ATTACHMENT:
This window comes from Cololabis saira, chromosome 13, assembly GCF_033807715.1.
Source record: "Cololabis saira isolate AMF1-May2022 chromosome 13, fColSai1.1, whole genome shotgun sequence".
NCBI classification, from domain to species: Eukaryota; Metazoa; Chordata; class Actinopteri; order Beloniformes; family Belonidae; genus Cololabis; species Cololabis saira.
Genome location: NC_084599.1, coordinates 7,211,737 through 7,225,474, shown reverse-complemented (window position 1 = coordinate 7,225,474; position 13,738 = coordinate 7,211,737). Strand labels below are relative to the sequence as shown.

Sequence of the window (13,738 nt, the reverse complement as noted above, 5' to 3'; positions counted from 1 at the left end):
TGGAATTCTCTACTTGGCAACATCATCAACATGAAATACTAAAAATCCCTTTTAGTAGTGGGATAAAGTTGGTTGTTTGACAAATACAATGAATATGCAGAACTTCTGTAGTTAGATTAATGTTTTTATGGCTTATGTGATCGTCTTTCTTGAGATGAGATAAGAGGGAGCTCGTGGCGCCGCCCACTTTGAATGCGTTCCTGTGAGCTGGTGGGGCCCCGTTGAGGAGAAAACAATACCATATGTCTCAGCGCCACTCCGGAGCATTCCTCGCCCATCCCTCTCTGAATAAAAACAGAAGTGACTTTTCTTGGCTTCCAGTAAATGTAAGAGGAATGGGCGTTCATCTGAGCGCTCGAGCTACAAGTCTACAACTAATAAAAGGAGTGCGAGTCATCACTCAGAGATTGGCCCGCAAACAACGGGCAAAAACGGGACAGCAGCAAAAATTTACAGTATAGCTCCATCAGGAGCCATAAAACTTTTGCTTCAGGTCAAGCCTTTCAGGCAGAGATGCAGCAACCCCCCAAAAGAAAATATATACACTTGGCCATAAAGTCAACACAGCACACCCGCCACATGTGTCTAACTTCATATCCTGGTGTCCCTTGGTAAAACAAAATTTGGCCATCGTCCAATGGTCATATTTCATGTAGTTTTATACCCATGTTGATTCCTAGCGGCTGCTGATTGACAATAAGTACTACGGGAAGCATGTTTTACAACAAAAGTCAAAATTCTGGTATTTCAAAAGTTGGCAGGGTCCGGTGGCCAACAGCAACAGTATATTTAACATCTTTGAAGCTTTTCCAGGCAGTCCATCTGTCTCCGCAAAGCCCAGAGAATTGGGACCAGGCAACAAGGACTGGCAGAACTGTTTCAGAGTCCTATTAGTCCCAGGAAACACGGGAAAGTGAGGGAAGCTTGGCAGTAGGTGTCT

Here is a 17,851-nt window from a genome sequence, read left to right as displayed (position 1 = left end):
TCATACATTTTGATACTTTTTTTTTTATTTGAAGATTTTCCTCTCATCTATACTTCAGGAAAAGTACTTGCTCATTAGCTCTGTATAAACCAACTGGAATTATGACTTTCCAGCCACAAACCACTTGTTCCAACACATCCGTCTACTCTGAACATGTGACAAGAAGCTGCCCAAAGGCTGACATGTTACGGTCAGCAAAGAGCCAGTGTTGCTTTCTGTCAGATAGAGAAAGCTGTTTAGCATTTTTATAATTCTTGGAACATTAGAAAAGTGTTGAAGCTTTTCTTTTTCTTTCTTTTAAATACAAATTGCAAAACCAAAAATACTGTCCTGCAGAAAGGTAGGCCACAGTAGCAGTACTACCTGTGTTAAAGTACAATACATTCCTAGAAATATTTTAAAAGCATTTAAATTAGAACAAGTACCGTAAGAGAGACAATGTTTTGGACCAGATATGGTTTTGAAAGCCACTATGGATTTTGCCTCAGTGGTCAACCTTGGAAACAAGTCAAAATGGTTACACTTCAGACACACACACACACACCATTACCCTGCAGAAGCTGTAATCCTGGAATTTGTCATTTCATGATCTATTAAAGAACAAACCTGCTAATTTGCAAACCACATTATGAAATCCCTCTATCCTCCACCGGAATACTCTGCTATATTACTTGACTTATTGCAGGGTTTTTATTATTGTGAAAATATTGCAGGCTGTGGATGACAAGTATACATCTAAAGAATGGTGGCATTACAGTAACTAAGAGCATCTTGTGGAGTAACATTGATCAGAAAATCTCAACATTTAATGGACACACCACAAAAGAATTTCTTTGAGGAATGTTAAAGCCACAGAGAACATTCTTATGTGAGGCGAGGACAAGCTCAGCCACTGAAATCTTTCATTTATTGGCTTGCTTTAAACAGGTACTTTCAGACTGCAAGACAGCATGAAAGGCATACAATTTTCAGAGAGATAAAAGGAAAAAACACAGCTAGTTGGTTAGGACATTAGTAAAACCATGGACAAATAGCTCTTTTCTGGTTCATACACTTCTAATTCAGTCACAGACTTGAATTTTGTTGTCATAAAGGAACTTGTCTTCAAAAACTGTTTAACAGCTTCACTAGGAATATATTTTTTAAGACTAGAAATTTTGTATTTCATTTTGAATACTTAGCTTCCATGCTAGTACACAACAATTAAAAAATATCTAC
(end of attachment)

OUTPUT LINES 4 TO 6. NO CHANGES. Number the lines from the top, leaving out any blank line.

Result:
Genome location: NC_084599.1, coordinates 7,211,737 through 7,225,474, shown reverse-complemented (window position 1 = coordinate 7,225,474; position 13,738 = coordinate 7,211,737). Strand labels below are relative to the sequence as shown.

Sequence of the window (13,738 nt, the reverse complement as noted above, 5' to 3'; positions counted from 1 at the left end):
TGGAATTCTCTACTTGGCAACATCATCAACATGAAATACTAAAAATCCCTTTTAGTAGTGGGATAAAGTTGGTTGTTTGACAAATACAATGAATATGCAGAACTTCTGTAGTTAGATTAATGTTTTTATGGCTTATGTGATCGTCTTTCTTGAGATGAGATAAGAGGGAGCTCGTGGCGCCGCCCACTTTGAATGCGTTCCTGTGAGCTGGTGGGGCCCCGTTGAGGAGAAAACAATACCATATGTCTCAGCGCCACTCCGGAGCATTCCTCGCCCATCCCTCTCTGAATAAAAACAGAAGTGACTTTTCTTGGCTTCCAGTAAATGTAAGAGGAATGGGCGTTCATCTGAGCGCTCGAGCTACAAGTCTACAACTAATAAAAGGAGTGCGAGTCATCACTCAGAGATTGGCCCGCAAACAACGGGCAAAAACGGGACAGCAGCAAAAATTTACAGTATAGCTCCATCAGGAGCCATAAAACTTTTGCTTCAGGTCAAGCCTTTCAGGCAGAGATGCAGCAACCCCCCAAAAGAAAATATATACACTTGGCCATAAAGTCAACACAGCACACCCGCCACATGTGTCTAACTTCATATCCTGGTGTCCCTTGGTAAAACAAAATTTGGCCATCGTCCAATGGTCATATTTCATGTAGTTTTATACCCATGTTGATTCCTAGCGGCTGCTGATTGACAATAAGTACTACGGGAAGCATGTTTTACAACAAAAGTCAAAATTCTGGTATTTCAAAAGTTGGCAGGGTCCGGTGGCCAACAGCAACAGTATATTTAACATCTTTGAAGCTTTTCCAGGCAGTCCATCTGTCTCCGCAAAGCCCAGAGAATTGGGACCAGGCAACAAGGACTGGCAGAACTGTTTCAGAGTCCTATTAGTCCCAGGAAACACGGGAAAGTGAGGGAAGCTTGGCAGTAGGTGTCT